Once a year, Americans are asked to choose health insurance for the upcoming year. For traditional employees, this may mean reviewing and selecting from two or three company-sponsored plans. But, for others, Open Enrollment represents a confusing set of options.

The healthcare system is becoming increasingly complex and difficult for consumers to navigate. Understanding the benefits of health plans is a time-consuming and stressful process. Often, the differences between alternatives are not clear and the offerings are not standardized across the board, leaving consumers to compare apples with oranges. The limited time window in which people are required to make these choices also contributes to added stress.

Consumers face many questions throughout the process, and they don’t always have the right support to get the answers. For something as important as health coverage, which can impact every aspect of a person’s life, the stakes are high. And for first-time buyers, the inexperience means the stakes are even higher.

Different health exchanges across the country offer a varied set of choices for consumers. In some states, there are few competitors offering plans on the exchanges. In this scenario, the limited options come with the fear of not having the right options or not getting a “good deal.” Were there better options not listed in the exchange? In other states, where competition is abundant and the plan options are many, the complexity of comparing them can be overwhelming.

In healthcare, consumers make choices based on six primary factors – the six E’s: economy, effectiveness, empathy, efficiency, experience and empowerment. For different people and in different situations, the weight of each factor varies. When choosing insurance, for example, not knowing what criteria to prioritize or how to make trade-offs in the decision-making process makes the choice daunting. Do you opt for a lower monthly premium or is it better to have a lower deductible, and how will these variables affect your next doctor visit?

Ultimately, once consumers finally make a choice, they are left to wonder if they made the right one.

Education is the answer to more informed and favorable decision-making. Having the necessary support from the companies offering health insurance, including a clear articulation of the plan’s value and benefits standardized across providers, allows consumers to compare their options accurately and make decisions based on what matters most to them. Some exchanges, such as Connecticut’s, offer an online calculator to help assess costs as well as a clustered presentation of similar types of insurance plans to filter options.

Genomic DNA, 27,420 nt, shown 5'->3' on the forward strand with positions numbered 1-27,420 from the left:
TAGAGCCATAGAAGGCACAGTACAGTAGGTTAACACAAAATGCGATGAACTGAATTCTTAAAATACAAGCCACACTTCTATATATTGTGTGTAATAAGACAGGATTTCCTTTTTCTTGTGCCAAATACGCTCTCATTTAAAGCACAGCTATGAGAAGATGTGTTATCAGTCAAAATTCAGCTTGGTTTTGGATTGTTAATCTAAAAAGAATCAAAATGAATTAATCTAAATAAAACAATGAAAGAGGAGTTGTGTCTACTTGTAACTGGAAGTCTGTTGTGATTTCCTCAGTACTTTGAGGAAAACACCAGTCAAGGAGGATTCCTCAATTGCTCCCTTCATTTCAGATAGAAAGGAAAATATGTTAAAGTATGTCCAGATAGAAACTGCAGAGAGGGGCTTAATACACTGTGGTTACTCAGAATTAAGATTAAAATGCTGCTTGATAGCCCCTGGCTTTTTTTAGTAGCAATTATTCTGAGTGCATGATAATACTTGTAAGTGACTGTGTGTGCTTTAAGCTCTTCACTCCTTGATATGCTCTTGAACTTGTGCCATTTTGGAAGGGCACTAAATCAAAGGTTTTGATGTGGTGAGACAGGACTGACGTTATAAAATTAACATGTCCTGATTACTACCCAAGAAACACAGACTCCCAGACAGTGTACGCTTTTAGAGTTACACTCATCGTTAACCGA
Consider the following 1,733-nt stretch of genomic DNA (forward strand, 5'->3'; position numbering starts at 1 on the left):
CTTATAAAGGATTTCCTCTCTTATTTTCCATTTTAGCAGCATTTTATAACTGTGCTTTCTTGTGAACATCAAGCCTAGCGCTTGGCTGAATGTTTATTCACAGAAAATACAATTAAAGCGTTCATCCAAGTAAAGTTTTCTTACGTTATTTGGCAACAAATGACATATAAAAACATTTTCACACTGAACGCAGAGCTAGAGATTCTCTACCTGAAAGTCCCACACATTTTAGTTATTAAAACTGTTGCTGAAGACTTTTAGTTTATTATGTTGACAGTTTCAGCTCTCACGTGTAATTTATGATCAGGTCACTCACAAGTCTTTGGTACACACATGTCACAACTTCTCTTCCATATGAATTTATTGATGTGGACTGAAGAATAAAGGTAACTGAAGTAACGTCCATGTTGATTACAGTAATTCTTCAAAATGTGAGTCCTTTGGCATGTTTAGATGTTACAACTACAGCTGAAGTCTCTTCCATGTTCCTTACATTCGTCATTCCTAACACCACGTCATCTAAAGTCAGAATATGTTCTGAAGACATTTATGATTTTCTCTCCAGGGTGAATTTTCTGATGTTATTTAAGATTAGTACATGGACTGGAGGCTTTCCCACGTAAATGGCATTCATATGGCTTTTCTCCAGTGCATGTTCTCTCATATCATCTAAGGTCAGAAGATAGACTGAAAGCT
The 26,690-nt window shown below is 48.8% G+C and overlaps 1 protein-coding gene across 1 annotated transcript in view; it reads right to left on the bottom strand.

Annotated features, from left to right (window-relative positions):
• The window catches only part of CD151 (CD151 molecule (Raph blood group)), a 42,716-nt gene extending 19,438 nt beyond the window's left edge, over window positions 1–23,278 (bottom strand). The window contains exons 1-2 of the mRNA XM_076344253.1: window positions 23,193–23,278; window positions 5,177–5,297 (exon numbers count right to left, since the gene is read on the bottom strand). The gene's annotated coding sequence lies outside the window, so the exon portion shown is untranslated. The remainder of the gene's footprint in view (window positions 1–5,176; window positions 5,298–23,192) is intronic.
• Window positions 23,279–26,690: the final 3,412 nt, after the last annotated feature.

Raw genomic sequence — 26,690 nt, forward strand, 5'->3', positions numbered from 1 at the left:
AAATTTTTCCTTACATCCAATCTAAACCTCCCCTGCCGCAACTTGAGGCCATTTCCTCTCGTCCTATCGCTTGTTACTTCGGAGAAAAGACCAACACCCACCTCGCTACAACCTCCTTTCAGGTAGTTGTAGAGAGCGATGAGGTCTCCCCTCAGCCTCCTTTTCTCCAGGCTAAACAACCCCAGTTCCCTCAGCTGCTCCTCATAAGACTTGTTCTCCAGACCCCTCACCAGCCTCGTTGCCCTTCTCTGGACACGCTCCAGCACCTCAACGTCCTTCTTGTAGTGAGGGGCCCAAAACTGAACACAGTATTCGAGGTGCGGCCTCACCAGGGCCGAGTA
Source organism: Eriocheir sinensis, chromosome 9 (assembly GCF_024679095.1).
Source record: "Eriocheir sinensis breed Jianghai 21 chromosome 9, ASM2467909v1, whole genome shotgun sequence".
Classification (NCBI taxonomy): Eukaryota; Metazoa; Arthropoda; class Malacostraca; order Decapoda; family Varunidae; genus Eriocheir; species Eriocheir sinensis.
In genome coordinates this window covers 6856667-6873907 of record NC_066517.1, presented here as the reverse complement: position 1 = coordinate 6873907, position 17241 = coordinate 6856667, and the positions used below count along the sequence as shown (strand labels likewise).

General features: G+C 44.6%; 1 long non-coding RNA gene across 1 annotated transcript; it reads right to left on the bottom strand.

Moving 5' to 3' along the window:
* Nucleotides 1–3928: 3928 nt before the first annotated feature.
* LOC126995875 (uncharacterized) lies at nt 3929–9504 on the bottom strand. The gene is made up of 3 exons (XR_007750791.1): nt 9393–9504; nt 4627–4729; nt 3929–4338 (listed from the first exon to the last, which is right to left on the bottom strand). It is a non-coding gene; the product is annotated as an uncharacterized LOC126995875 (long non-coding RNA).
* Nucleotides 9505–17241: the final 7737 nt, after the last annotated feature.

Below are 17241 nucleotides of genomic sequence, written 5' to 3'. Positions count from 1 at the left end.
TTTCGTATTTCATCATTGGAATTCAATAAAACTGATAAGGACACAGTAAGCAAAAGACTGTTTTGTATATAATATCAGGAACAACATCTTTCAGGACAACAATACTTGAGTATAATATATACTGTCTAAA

By offering tools to help navigate the system more easily and providing clear information around the features they value, insurers can foster a less stressful process for consumers and empower them to make the right choices for their health.


  • John Quelch

    Dean and Vice Provost at Miami Business School

    Professor John Quelch has been Dean and Vice Provost at Miami Business School since 2017. Prior to joining the University of Miami, he had previously served as the dean and senior associate dean at three internationally-recognized business schools: Harvard Business School, China Europe International Business School (CEIBS) and the London Business School. Quelch is the author, co-author or editor of 25 books, as well as numerous business case studies on leading international organizations. He also is known for his teaching materials and innovations in pedagogy; during the past 35 years, his case studies have sold more than 4 million copies. Quelch earned a BA and an MA from Exeter College, Oxford University; an MBA from the Wharton School of the University of Pennsylvania; an MS from the Harvard School of Public Health; and a DBA in business from Harvard Business School. In addition to the United Kingdom and the U.S., he has lived in Australia, Canada and China. He was appointed a Commander of the Order of the British Empire (CBE) in 2011, and in 2017 was elected a Fellow of the American Academy of Arts and Sciences.